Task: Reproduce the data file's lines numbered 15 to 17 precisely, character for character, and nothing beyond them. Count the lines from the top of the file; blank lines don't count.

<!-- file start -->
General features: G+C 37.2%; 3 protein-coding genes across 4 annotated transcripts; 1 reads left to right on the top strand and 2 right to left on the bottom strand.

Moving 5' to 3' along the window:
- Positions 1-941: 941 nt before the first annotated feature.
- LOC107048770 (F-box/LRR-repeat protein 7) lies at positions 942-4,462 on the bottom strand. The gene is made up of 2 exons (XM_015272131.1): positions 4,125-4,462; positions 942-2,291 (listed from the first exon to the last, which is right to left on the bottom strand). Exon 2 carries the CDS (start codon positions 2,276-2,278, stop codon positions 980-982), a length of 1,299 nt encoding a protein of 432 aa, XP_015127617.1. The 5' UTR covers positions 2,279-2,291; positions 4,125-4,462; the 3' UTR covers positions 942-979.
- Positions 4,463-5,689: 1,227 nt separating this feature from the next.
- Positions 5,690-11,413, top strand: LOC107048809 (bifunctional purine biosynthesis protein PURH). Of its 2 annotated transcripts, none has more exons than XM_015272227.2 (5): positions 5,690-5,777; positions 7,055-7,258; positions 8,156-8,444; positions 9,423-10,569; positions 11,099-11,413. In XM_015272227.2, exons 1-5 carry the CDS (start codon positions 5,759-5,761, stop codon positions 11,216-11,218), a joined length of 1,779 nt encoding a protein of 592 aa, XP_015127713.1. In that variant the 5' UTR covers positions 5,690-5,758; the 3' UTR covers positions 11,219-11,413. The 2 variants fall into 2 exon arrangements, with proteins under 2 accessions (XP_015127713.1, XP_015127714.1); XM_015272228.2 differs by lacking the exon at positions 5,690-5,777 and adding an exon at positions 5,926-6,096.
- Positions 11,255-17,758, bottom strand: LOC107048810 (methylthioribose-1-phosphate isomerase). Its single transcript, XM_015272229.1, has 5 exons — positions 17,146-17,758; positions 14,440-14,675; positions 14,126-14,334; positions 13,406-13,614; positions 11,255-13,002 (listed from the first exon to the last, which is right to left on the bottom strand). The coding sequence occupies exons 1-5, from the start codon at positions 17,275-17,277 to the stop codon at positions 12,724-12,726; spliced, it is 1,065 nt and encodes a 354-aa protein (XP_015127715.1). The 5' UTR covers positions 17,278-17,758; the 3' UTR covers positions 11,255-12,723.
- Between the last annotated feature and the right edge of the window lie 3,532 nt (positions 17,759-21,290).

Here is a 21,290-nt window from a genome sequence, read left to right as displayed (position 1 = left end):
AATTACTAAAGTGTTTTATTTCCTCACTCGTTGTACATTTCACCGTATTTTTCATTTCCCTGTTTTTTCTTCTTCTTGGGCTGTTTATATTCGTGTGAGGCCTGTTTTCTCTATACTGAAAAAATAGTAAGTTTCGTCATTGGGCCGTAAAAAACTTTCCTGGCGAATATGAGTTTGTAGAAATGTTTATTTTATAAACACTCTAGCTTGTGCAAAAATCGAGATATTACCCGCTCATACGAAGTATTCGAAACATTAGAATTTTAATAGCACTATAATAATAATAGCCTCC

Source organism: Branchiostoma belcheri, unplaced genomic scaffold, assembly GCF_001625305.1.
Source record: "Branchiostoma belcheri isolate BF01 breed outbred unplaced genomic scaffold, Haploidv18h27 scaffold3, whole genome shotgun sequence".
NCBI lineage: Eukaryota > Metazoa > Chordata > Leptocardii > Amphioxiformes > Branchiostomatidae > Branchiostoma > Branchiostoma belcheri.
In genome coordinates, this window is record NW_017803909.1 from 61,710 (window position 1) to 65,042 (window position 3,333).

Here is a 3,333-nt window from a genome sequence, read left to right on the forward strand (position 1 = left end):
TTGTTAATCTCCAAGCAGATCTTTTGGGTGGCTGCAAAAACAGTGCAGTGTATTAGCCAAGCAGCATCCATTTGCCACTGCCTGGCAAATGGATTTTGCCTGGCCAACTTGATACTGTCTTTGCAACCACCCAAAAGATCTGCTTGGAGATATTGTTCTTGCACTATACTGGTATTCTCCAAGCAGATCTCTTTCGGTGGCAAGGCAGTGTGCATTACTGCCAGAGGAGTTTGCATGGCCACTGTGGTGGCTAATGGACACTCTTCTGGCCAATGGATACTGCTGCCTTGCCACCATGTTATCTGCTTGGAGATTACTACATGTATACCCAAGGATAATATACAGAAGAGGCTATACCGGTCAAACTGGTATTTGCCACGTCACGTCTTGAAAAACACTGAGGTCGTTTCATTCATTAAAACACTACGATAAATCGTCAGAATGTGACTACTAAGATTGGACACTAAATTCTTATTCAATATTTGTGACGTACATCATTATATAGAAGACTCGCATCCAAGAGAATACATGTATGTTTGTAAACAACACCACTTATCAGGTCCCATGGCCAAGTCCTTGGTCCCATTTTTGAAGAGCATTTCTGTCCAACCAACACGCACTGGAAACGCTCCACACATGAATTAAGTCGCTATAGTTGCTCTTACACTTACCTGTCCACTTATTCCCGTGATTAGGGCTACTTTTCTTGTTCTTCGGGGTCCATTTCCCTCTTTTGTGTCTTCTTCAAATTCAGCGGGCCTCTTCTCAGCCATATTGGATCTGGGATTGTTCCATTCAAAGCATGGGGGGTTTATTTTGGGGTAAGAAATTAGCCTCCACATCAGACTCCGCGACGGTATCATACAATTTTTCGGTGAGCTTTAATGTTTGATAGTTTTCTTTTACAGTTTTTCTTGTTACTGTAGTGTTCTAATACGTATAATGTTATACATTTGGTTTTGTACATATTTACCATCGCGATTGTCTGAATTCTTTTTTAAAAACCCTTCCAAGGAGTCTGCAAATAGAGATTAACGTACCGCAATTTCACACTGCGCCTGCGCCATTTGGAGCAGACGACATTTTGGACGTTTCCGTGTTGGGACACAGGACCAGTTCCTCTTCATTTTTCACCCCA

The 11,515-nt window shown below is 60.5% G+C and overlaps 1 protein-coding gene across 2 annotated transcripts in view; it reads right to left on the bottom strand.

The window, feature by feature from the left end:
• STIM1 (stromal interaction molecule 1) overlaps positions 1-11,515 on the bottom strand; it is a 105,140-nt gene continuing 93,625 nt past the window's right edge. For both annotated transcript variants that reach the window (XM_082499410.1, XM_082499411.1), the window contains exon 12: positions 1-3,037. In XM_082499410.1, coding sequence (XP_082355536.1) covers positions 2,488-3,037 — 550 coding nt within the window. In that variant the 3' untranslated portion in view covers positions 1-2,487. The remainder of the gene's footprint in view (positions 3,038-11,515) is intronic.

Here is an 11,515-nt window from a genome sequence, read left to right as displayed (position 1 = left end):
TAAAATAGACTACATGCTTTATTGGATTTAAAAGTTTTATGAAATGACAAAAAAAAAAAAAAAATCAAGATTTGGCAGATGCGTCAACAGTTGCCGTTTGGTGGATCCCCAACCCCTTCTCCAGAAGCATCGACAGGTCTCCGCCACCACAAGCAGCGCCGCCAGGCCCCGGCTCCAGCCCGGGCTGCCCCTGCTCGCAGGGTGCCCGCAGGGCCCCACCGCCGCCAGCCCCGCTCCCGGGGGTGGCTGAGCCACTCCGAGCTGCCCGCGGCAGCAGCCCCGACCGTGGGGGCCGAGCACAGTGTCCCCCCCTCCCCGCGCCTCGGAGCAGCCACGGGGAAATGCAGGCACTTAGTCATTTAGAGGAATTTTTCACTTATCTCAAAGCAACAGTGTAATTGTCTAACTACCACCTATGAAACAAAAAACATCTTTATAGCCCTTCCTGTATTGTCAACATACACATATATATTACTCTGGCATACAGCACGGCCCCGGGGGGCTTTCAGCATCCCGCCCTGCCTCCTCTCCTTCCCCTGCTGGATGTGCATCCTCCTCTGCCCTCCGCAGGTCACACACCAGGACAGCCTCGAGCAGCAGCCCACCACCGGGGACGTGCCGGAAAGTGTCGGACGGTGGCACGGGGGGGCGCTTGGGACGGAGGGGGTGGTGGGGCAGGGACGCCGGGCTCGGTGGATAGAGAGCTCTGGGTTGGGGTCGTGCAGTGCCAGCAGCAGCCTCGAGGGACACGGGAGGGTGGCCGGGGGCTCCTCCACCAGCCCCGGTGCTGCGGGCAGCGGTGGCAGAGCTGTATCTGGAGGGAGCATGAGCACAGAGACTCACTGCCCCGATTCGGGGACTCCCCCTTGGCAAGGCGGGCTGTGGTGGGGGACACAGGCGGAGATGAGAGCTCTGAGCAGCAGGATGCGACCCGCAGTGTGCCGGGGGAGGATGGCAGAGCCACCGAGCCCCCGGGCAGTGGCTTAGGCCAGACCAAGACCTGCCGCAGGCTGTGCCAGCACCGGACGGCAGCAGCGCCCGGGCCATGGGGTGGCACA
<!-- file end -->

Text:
Here is a 3,333-nt window from a genome sequence, read left to right on the forward strand (position 1 = left end):
TTGTTAATCTCCAAGCAGATCTTTTGGGTGGCTGCAAAAACAGTGCAGTGTATTAGCCAAGCAGCATCCATTTGCCACTGCCTGGCAAATGGATTTTGCCTGGCCAACTTGATACTGTCTTTGCAACCACCCAAAAGATCTGCTTGGAGATATTGTTCTTGCACTATACTGGTATTCTCCAAGCAGATCTCTTTCGGTGGCAAGGCAGTGTGCATTACTGCCAGAGGAGTTTGCATGGCCACTGTGGTGGCTAATGGACACTCTTCTGGCCAATGGATACTGCTGCCTTGCCACCATGTTATCTGCTTGGAGATTACTACATGTATACCCAAGGATAATATACAGAAGAGGCTATACCGGTCAAACTGGTATTTGCCACGTCACGTCTTGAAAAACACTGAGGTCGTTTCATTCATTAAAACACTACGATAAATCGTCAGAATGTGACTACTAAGATTGGACACTAAATTCTTATTCAATATTTGTGACGTACATCATTATATAGAAGACTCGCATCCAAGAGAATACATGTATGTTTGTAAACAACACCACTTATCAGGTCCCATGGCCAAGTCCTTGGTCCCATTTTTGAAGAGCATTTCTGTCCAACCAACACGCACTGGAAACGCTCCACACATGAATTAAGTCGCTATAGTTGCTCTTACACTTACCTGTCCACTTATTCCCGTGATTAGGGCTACTTTTCTTGTTCTTCGGGGTCCATTTCCCTCTTTTGTGTCTTCTTCAAATTCAGCGGGCCTCTTCTCAGCCATATTGGATCTGGGATTGTTCCATTCAAAGCATGGGGGGTTTATTTTGGGGTAAGAAATTAGCCTCCACATCAGACTCCGCGACGGTATCATACAATTTTTCGGTGAGCTTTAATGTTTGATAGTTTTCTTTTACAGTTTTTCTTGTTACTGTAGTGTTCTAATACGTATAATGTTATACATTTGGTTTTGTACATATTTACCATCGCGATTGTCTGAATTCTTTTTTAAAAACCCTTCCAAGGAGTCTGCAAATAGAGATTAACGTACCGCAATTTCACACTGCGCCTGCGCCATTTGGAGCAGACGACATTTTGGACGTTTCCGTGTTGGGACACAGGACCAGTTCCTCTTCATTTTTCACCCCA

The 11,515-nt window shown below is 60.5% G+C and overlaps 1 protein-coding gene across 2 annotated transcripts in view; it reads right to left on the bottom strand.